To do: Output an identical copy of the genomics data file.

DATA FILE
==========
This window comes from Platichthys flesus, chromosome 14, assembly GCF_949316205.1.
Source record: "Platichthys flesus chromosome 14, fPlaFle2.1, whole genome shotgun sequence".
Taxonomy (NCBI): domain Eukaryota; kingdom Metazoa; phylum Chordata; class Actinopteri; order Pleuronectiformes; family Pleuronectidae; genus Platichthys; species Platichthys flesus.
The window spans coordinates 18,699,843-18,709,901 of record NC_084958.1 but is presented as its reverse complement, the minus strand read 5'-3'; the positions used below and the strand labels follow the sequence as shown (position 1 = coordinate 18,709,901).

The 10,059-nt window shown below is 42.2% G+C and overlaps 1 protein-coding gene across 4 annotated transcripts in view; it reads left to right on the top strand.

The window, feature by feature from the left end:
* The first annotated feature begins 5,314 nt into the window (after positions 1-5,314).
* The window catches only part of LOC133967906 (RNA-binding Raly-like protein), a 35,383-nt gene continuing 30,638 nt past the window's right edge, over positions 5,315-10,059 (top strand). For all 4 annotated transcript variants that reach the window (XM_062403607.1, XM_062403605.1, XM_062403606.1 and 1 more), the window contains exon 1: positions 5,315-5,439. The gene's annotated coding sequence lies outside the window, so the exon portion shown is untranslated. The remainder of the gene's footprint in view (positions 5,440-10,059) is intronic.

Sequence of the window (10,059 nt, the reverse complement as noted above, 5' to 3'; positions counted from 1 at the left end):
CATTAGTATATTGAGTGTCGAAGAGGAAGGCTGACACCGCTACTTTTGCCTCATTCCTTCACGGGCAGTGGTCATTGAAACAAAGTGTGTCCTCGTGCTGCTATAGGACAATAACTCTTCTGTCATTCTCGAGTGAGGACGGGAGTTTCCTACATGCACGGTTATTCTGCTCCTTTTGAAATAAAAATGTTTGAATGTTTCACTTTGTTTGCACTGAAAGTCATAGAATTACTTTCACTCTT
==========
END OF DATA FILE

This window comes from Platichthys flesus, chromosome 14, assembly GCF_949316205.1.
Source record: "Platichthys flesus chromosome 14, fPlaFle2.1, whole genome shotgun sequence".
Taxonomy (NCBI): domain Eukaryota; kingdom Metazoa; phylum Chordata; class Actinopteri; order Pleuronectiformes; family Pleuronectidae; genus Platichthys; species Platichthys flesus.
The window spans coordinates 18,699,843-18,709,901 of record NC_084958.1 but is presented as its reverse complement, the minus strand read 5'-3'; the positions used below and the strand labels follow the sequence as shown (position 1 = coordinate 18,709,901).

The 10,059-nt window shown below is 42.2% G+C and overlaps 1 protein-coding gene across 4 annotated transcripts in view; it reads left to right on the top strand.

The window, feature by feature from the left end:
* The first annotated feature begins 5,314 nt into the window (after positions 1-5,314).
* The window catches only part of LOC133967906 (RNA-binding Raly-like protein), a 35,383-nt gene continuing 30,638 nt past the window's right edge, over positions 5,315-10,059 (top strand). For all 4 annotated transcript variants that reach the window (XM_062403607.1, XM_062403605.1, XM_062403606.1 and 1 more), the window contains exon 1: positions 5,315-5,439. The gene's annotated coding sequence lies outside the window, so the exon portion shown is untranslated. The remainder of the gene's footprint in view (positions 5,440-10,059) is intronic.

Sequence of the window (10,059 nt, the reverse complement as noted above, 5' to 3'; positions counted from 1 at the left end):
CATTAGTATATTGAGTGTCGAAGAGGAAGGCTGACACCGCTACTTTTGCCTCATTCCTTCACGGGCAGTGGTCATTGAAACAAAGTGTGTCCTCGTGCTGCTATAGGACAATAACTCTTCTGTCATTCTCGAGTGAGGACGGGAGTTTCCTACATGCACGGTTATTCTGCTCCTTTTGAAATAAAAATGTTTGAATGTTTCACTTTGTTTGCACTGAAAGTCATAGAATTACTTTCACTCTT